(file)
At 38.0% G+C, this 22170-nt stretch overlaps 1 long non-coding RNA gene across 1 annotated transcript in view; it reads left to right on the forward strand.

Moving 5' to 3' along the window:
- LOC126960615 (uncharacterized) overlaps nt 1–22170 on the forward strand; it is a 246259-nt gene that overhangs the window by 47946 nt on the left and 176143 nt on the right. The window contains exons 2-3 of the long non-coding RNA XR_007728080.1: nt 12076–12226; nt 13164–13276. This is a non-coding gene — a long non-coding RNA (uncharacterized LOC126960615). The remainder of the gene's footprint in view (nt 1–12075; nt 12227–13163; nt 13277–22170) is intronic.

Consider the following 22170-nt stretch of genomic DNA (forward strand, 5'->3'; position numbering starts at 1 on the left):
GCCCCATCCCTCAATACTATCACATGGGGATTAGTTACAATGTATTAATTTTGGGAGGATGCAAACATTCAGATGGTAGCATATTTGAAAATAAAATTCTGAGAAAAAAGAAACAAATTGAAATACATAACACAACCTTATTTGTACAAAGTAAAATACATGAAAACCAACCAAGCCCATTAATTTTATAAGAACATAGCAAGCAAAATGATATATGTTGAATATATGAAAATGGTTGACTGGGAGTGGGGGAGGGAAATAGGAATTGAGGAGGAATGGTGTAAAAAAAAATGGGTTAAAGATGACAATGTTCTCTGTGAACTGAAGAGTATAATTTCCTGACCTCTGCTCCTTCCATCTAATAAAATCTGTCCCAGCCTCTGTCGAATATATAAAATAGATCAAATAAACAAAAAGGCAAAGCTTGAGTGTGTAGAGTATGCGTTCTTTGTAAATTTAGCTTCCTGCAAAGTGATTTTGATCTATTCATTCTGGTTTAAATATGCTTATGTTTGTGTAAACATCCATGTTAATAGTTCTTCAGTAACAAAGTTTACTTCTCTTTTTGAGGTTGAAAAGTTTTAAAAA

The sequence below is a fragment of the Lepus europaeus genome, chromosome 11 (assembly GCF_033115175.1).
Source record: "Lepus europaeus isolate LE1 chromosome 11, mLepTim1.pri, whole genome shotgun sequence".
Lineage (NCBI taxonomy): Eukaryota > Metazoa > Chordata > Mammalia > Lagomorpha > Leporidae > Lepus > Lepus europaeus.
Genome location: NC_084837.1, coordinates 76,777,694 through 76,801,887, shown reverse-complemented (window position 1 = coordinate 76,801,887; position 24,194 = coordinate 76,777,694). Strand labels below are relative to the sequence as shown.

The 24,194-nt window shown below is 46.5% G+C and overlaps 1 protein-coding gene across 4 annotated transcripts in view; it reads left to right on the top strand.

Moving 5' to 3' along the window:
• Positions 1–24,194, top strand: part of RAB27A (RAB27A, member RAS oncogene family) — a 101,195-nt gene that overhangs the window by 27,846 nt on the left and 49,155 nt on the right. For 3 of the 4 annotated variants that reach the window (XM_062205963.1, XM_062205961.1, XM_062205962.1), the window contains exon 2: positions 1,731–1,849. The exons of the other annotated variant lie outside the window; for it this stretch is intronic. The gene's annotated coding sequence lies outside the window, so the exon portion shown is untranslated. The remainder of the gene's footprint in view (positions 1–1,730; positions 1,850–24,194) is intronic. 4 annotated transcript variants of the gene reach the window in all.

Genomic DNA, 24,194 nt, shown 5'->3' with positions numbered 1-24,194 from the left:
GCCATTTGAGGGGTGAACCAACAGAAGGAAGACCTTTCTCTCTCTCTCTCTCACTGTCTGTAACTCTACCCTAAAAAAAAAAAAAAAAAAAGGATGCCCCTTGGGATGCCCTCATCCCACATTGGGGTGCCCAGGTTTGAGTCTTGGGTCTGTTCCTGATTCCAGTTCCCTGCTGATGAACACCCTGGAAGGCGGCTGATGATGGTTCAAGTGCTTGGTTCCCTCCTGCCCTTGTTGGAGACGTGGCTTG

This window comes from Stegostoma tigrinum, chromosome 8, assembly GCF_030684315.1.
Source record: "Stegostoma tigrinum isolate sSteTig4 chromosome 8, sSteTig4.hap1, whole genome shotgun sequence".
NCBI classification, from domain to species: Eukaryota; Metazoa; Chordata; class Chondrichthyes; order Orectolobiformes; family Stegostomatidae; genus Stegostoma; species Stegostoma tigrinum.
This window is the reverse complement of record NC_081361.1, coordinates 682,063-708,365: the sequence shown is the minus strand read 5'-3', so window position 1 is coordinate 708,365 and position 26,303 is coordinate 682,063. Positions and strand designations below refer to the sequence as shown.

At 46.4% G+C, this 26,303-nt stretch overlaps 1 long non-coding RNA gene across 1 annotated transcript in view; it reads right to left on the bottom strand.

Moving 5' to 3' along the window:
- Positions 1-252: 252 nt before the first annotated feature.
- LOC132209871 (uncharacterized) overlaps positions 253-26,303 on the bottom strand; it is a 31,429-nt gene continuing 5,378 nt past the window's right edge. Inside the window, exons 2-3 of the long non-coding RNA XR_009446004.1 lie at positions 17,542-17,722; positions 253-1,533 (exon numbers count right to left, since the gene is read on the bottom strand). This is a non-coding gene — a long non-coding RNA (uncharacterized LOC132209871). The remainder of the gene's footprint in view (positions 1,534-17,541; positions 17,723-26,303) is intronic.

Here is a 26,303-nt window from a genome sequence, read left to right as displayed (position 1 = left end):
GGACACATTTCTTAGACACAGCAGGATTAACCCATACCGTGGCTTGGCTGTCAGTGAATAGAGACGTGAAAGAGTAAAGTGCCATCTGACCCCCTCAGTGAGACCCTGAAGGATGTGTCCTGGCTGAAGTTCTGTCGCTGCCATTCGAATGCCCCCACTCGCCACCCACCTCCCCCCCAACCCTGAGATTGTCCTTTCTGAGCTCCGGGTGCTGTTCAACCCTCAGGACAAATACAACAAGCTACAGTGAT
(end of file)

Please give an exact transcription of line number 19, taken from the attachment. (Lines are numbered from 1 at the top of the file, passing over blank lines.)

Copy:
At 46.4% G+C, this 26,303-nt stretch overlaps 1 long non-coding RNA gene across 1 annotated transcript in view; it reads right to left on the bottom strand.